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What We Learned From Week 16 within the N.F.L.


Kansas City 24, Seahawks 10: Geno Smith was in hell all day. Kansas City’s pass rush swarmed him for 4 quarters, generating a ton of interior pressure led by Chris Jones. When paired with the physical, tight-window form of coverage played by Kansas City, it was tough sledding for a Seahawks’ passing offense that has otherwise carried the team. For Kansas City, the ever-reliable Patrick Mahomes-to-Travis Kelce connection did its magic. Kelce snagged six catches for 113 yards, earning just over half of the team’s total receiving yards on the day.

Bills 35, Bears 13: Not many teams throw two interceptions and are available away with a 22-point win anyway. The Bills will not be most teams. Josh Allen was mostly good outside of a number of numbskull plays, the form of performance he could be susceptible to when nothing is admittedly on the road. The Bills’ defense was the actual reason for the team’s success, though. Bears quarterback Justin Fields had just seven carries for 11 yards, the primary time he’s been held to under 50 yards since early October.

Ravens 17, Falcons 9: A surging Ravens’ defense held its own against a troublesome Falcons’ run game. The Falcons slammed their running backs forward 33 times but netted just 115 yards, roughly 3.5 yards per carry. The Ravens ran the ball a lot better, earning 5.4 yards per carry, and were in a position to control the pace of the sport. Atlanta’s rookie quarterback, Desmond Ridder, led the offense into the red zone twice within the fourth quarter, but the primary drive ended on downs and the second led to a field goal that was too little, too late.

Panthers 37, Lions 23: The Lions needed to win this game to have shot on the playoffs, but they didn’t play with any urgency. From the primary play of the sport, the Panthers’ ground attack gashed the Lions up and down the sphere. The Panthers finished with 320 yards rushing, 240 in the primary half alone. The Panthers went into the half with a 24-7 lead, and that was enough of a cushion to stave off the Lions’ comeback attempt.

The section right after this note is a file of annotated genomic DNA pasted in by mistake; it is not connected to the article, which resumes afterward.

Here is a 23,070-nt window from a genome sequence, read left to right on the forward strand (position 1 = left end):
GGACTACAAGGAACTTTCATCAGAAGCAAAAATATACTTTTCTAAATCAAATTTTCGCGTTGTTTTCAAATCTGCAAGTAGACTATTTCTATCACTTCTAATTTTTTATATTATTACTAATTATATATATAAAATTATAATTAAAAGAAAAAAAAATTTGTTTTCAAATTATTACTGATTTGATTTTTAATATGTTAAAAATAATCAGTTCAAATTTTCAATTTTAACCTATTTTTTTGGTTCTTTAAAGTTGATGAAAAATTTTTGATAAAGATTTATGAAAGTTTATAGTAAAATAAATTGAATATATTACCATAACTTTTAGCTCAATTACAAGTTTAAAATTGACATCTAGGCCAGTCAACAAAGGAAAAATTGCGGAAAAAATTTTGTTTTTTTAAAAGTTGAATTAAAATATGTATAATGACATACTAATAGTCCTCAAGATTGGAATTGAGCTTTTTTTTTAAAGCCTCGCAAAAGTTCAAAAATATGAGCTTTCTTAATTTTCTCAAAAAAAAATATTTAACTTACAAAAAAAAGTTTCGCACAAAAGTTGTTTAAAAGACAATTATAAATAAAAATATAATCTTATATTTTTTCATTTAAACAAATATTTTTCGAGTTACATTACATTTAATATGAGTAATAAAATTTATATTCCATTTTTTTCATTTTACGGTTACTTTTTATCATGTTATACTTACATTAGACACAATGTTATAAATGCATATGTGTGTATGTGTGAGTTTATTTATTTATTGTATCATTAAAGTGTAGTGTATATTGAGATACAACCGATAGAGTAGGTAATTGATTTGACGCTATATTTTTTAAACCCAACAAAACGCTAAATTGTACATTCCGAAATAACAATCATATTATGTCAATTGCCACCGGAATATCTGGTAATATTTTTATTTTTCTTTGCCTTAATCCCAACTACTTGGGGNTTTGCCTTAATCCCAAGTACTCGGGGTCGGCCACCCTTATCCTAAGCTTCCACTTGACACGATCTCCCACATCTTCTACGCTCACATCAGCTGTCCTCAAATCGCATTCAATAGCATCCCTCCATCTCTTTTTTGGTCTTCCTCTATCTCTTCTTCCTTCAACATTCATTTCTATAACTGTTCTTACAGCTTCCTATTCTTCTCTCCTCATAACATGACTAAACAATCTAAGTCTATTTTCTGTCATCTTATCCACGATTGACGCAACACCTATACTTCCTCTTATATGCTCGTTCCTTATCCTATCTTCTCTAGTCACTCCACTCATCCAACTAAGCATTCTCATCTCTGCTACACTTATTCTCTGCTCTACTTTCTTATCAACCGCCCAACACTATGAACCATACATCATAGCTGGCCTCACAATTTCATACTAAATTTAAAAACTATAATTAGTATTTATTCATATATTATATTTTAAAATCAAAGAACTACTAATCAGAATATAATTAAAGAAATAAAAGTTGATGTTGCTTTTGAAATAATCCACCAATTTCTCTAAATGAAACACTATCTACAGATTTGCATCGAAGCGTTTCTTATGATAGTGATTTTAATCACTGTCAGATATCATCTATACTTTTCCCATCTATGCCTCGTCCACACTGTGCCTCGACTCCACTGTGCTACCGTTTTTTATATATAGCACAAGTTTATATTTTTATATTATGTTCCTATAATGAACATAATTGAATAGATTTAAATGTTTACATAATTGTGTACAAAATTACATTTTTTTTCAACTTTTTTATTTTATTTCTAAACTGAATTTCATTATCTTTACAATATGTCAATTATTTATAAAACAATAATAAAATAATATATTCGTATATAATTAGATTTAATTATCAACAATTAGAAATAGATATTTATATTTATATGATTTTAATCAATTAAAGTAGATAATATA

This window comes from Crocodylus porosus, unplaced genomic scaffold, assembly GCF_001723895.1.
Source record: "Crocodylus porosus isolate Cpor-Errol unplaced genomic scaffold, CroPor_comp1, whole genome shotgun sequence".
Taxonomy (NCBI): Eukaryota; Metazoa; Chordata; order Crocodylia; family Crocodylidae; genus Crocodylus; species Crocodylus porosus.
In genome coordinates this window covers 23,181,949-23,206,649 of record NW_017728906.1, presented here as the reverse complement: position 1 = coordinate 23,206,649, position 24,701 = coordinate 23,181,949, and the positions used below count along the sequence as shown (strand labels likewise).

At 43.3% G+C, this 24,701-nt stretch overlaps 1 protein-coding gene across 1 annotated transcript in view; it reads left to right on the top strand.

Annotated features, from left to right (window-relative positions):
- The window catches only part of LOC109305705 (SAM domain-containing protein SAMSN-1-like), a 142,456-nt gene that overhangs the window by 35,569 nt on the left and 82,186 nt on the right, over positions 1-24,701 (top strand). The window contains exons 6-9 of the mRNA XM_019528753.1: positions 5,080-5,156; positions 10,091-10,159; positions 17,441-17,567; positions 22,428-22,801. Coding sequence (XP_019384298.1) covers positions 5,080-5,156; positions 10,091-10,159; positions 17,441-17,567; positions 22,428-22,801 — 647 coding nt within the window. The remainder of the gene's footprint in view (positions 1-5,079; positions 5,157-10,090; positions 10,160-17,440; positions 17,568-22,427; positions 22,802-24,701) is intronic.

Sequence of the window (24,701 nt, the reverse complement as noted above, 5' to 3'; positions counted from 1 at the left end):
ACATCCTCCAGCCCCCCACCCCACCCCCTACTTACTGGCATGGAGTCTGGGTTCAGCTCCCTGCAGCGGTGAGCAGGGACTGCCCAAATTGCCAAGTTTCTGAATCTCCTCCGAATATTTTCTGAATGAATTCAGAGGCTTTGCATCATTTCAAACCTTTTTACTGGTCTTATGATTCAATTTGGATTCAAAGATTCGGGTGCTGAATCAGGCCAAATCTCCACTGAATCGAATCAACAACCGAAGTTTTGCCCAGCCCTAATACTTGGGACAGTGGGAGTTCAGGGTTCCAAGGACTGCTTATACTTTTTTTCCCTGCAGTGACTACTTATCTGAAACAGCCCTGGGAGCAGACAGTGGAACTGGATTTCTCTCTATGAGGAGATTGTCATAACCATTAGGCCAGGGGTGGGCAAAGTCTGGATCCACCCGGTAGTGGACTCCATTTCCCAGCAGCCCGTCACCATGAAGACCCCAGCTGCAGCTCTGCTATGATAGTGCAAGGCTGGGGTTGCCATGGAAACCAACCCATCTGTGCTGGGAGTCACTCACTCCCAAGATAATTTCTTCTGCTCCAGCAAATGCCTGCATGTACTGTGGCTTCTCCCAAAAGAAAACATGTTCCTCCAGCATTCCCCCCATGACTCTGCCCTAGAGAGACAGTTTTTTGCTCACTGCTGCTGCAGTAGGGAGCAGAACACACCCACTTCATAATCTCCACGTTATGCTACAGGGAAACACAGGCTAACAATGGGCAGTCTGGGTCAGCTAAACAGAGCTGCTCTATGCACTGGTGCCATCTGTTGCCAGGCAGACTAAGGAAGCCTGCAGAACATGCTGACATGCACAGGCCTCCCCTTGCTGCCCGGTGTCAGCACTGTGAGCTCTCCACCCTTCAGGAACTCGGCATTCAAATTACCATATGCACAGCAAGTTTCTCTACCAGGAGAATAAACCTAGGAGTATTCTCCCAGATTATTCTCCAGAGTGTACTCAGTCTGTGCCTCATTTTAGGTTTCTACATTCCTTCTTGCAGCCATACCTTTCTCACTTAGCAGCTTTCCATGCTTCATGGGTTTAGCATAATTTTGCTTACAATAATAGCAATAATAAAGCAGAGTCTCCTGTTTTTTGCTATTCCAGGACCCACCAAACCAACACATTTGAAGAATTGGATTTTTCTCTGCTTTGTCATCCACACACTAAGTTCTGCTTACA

Vikings 27, Giants 24: The Vikings have once more come out on top in a game decided by one possession, extending their record to 11-0 in those games. This time, kicker Greg Joseph needed to clear his profession long by a number of yards, nailing a 61-yarder because the clock wound all the way down to zeros. Quarterback Kirk Cousins accomplished 71 percent of his passes, leaning heavily on Justin Jefferson and T.J. Hockenson. Giants quarterback Daniel Jones had just his second 300-yard passing game, but one costly second-half interception contained in the Vikings’ 35-yard line was the difference between a win and a loss.

Saints 17, Browns 10: This game was played in 5-degree weather, yet the team used to playing in a dome, the Saints, got here out victorious. Thanks largely to the conditions, it was a giant Taysom Hill game. Hill had nine carries for 56 yards and a rating, and he was on the sphere as a decoy during a handful of other plays. The Browns, traditionally running team, didn’t have much success running the ball, earning fewer than 4 yards per carry and struggling to prop up an abysmal passing game.

Texans 19, Titans 14: It’s impressive that the Titans strung together seven wins with a makeshift roster, but now injuries have fully caught as much as them. With rookie quarterback Malik Willis playing instead of the injured Ryan Tannehill, the Titans’ offense had little to supply outside of Derrick Henry’s 126 yards on 23 carries. Willis threw two interceptions and took 4 sacks, good enough mistakes to offer the Texans possibilities to win. Davis Mills, though not very effective himself, did barely enough with the short fields to get the Texans just their second win of the yr, each of which have are available the division.

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